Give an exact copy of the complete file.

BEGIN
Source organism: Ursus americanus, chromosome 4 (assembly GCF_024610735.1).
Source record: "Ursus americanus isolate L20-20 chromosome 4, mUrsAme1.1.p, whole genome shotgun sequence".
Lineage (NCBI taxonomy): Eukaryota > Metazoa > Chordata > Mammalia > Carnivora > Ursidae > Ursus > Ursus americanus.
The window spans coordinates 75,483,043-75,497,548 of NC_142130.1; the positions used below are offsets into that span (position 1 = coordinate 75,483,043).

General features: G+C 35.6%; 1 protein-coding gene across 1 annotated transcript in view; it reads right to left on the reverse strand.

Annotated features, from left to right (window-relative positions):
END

Source organism: Ursus americanus, chromosome 4 (assembly GCF_024610735.1).
Source record: "Ursus americanus isolate L20-20 chromosome 4, mUrsAme1.1.p, whole genome shotgun sequence".
Lineage (NCBI taxonomy): Eukaryota > Metazoa > Chordata > Mammalia > Carnivora > Ursidae > Ursus > Ursus americanus.
The window spans coordinates 75,483,043-75,497,548 of NC_142130.1; the positions used below are offsets into that span (position 1 = coordinate 75,483,043).

General features: G+C 35.6%; 1 protein-coding gene across 1 annotated transcript in view; it reads right to left on the reverse strand.

Annotated features, from left to right (window-relative positions):